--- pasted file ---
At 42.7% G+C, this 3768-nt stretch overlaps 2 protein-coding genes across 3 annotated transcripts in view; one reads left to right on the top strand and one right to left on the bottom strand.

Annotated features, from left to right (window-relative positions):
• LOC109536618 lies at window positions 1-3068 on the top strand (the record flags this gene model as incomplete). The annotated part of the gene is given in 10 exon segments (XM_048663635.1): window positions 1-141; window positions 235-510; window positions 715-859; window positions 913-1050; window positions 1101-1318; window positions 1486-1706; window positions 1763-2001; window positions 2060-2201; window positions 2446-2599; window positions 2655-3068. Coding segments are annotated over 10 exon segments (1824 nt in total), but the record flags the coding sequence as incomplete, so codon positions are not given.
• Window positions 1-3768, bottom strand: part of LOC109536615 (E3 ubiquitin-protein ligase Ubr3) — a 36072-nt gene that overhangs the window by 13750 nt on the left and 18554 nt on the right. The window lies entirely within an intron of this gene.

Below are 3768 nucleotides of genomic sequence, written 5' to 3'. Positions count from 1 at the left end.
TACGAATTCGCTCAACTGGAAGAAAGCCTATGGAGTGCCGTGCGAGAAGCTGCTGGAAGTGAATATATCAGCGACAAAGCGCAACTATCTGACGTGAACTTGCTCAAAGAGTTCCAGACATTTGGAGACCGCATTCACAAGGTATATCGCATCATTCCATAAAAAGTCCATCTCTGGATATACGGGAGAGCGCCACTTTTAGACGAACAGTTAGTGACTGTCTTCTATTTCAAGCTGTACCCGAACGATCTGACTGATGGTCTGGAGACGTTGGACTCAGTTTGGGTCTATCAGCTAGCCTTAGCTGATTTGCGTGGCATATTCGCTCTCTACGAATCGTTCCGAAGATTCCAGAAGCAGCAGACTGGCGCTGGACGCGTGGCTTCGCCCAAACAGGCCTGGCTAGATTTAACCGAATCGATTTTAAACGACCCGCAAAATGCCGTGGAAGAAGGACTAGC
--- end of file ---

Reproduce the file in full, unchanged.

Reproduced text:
At 42.7% G+C, this 3768-nt stretch overlaps 2 protein-coding genes across 3 annotated transcripts in view; one reads left to right on the top strand and one right to left on the bottom strand.

Annotated features, from left to right (window-relative positions):
• LOC109536618 lies at window positions 1-3068 on the top strand (the record flags this gene model as incomplete). The annotated part of the gene is given in 10 exon segments (XM_048663635.1): window positions 1-141; window positions 235-510; window positions 715-859; window positions 913-1050; window positions 1101-1318; window positions 1486-1706; window positions 1763-2001; window positions 2060-2201; window positions 2446-2599; window positions 2655-3068. Coding segments are annotated over 10 exon segments (1824 nt in total), but the record flags the coding sequence as incomplete, so codon positions are not given.
• Window positions 1-3768, bottom strand: part of LOC109536615 (E3 ubiquitin-protein ligase Ubr3) — a 36072-nt gene that overhangs the window by 13750 nt on the left and 18554 nt on the right. The window lies entirely within an intron of this gene.

Below are 3768 nucleotides of genomic sequence, written 5' to 3'. Positions count from 1 at the left end.
TACGAATTCGCTCAACTGGAAGAAAGCCTATGGAGTGCCGTGCGAGAAGCTGCTGGAAGTGAATATATCAGCGACAAAGCGCAACTATCTGACGTGAACTTGCTCAAAGAGTTCCAGACATTTGGAGACCGCATTCACAAGGTATATCGCATCATTCCATAAAAAGTCCATCTCTGGATATACGGGAGAGCGCCACTTTTAGACGAACAGTTAGTGACTGTCTTCTATTTCAAGCTGTACCCGAACGATCTGACTGATGGTCTGGAGACGTTGGACTCAGTTTGGGTCTATCAGCTAGCCTTAGCTGATTTGCGTGGCATATTCGCTCTCTACGAATCGTTCCGAAGATTCCAGAAGCAGCAGACTGGCGCTGGACGCGTGGCTTCGCCCAAACAGGCCTGGCTAGATTTAACCGAATCGATTTTAAACGACCCGCAAAATGCCGTGGAAGAAGGACTAGC